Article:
McCaw hails tight five

New Zealand captain Richie McCaw praised the efforts of his tight five after Saturday's emphatic 39-10 victory against Australia at Eden Park. [more]

McCaw hails tight five

New Zealand captain Richie McCaw praised the efforts of his tight five after Saturday’s emphatic 39-10 victory against Australia at Eden Park.

After being out-muscled at the breakdown and out-played in the line-out and scrums by the Wallabies in Sydney in the previous weekend’s Bledisloe Cup/Tri-Nations match, the All Blacks forwards bounced back with ferocious intent on Saturday.

Ali Williams was instrumental at line-out time where the hosts stole eight times off Australian throw-ins and disrupted several others. The front row of Tony Woodcock, Andrew Hore and Greg Somerville dominated at scrum-time. And the pack as a whole won the physical battle at the breakdown, meaning the half-back pairing of Jimmy Cowan and Daniel Carter got front-foot ball which they used to good effect.

McCaw, who was back in the side after a six-week lay-off, felt the effort up front allowed the All Blacks to build sustained pressure at the right end of the field which they were then able to turn into points.

“The tight five especially had a hell of a big game and they (Australia) never got any front-foot ball. Some of the tackles that went in forced turnovers and we put the ball at the right end of the paddock,” he said.

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“That came through pressure and we camped down their end of the field for periods and got the points we were after.”

Tactically the All Blacks were far more astute this week, with Carter and Cowan’s kicking ensuring the team enjoyed good field position and both of Woodcock’s tries were a result of that.

“I thought tactically they played very well,” coach Graham Henry said.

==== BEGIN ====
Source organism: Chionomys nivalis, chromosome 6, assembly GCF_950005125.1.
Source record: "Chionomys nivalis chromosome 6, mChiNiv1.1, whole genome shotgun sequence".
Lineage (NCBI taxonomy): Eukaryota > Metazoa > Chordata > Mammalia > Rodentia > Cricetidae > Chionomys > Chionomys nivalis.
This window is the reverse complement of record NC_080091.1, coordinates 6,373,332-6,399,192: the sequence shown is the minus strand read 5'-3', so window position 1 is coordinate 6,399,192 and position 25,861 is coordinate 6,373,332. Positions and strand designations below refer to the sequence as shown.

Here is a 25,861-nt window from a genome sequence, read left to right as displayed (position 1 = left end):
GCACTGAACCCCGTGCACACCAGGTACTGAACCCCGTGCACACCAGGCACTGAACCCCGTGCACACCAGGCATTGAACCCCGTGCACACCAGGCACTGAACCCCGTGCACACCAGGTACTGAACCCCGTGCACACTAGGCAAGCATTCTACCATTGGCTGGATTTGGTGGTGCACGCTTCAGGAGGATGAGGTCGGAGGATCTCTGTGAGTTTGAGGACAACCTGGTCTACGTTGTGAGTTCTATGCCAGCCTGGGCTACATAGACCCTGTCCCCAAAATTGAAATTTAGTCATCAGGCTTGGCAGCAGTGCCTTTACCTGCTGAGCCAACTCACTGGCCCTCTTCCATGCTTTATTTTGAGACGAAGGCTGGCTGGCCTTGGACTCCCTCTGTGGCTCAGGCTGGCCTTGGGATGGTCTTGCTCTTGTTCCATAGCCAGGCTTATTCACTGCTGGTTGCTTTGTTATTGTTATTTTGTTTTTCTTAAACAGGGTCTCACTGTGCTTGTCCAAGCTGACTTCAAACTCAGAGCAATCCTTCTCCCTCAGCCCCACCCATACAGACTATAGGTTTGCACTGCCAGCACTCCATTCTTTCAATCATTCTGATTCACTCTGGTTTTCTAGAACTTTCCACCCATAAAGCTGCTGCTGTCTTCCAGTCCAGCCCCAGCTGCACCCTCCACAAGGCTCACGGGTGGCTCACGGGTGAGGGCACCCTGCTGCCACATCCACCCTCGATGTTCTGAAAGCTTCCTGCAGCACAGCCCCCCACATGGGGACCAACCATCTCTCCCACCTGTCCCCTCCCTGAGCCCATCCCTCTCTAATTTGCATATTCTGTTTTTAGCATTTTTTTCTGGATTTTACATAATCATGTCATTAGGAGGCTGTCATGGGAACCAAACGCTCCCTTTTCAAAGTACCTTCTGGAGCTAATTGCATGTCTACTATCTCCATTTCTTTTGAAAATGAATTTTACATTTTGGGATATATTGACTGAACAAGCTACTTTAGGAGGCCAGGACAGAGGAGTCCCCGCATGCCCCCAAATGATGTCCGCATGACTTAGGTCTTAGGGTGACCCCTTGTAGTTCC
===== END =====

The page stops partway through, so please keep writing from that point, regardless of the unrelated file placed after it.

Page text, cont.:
“We learned a lot from last week, the players learned a lot, the coaches learned a lot, and we changed the game-plan around and the guys executed that exceptionally well which was exceptionally pleasing.”

Wallabies coach Robbie Deans described the match as a mirror image of what had happened in Sydney, only this time it was the All Blacks who had the upper hand, with two second-half tries to Ma’a Nonu ensuring the home team came away with what could be a crucial bonus point.

“The All Blacks built pressure and they didn’t allow us to build any pressure. They were very effective on the tackle line, the gain line and were very effective around the breakdown and as a consequence we weren’t able to get into the game,” said Deans.

“They profited from some of the pressure that they built and it was one of those days where you try and create momentum, sometimes you look outside the square to do that, and you get a sense that nothing’s going to work and that essentially is what happened.”

Stirling Mortlock, who returned after missing last weekend’s match because of concussion, said the dressing room had been a very quiet one full of disappointed players.

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